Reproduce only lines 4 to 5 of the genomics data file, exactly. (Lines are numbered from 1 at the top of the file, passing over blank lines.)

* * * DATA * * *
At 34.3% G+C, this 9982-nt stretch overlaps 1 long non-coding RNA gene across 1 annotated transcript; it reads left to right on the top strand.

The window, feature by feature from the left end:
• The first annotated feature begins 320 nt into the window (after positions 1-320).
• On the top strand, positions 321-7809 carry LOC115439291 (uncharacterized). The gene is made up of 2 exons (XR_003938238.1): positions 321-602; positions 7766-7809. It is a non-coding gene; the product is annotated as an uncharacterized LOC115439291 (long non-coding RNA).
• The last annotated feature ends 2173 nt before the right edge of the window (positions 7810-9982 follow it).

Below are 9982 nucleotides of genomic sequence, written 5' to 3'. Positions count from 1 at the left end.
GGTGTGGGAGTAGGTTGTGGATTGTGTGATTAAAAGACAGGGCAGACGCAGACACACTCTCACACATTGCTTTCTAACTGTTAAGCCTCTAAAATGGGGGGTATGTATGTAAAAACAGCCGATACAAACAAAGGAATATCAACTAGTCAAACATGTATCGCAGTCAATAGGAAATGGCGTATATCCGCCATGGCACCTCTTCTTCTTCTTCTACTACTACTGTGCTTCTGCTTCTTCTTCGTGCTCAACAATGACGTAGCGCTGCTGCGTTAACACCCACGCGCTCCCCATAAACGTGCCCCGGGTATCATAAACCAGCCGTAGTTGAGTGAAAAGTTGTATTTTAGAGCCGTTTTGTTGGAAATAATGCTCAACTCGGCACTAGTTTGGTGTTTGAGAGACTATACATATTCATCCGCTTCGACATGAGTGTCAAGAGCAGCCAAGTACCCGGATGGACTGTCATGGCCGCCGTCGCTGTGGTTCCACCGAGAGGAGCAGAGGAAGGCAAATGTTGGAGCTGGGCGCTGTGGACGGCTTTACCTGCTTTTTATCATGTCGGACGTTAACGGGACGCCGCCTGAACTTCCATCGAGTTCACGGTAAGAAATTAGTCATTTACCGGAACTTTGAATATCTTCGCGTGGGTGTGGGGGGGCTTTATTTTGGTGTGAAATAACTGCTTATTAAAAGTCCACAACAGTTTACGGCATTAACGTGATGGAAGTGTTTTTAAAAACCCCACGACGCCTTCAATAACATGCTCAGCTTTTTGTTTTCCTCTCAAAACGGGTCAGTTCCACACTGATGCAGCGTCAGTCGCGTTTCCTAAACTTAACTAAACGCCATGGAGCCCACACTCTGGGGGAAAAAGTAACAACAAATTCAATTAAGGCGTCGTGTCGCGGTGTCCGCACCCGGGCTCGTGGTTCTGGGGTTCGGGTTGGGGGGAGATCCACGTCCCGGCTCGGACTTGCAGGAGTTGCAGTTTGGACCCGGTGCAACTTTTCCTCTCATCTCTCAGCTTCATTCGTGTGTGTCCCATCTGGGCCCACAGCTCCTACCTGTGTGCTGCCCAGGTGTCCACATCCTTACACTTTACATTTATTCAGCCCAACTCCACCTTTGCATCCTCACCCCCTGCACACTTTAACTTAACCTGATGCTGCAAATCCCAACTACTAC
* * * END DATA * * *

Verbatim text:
• On the top strand, positions 321-7809 carry LOC115439291 (uncharacterized). The gene is made up of 2 exons (XR_003938238.1): positions 321-602; positions 7766-7809. It is a non-coding gene; the product is annotated as an uncharacterized LOC115439291 (long non-coding RNA).
• The last annotated feature ends 2173 nt before the right edge of the window (positions 7810-9982 follow it).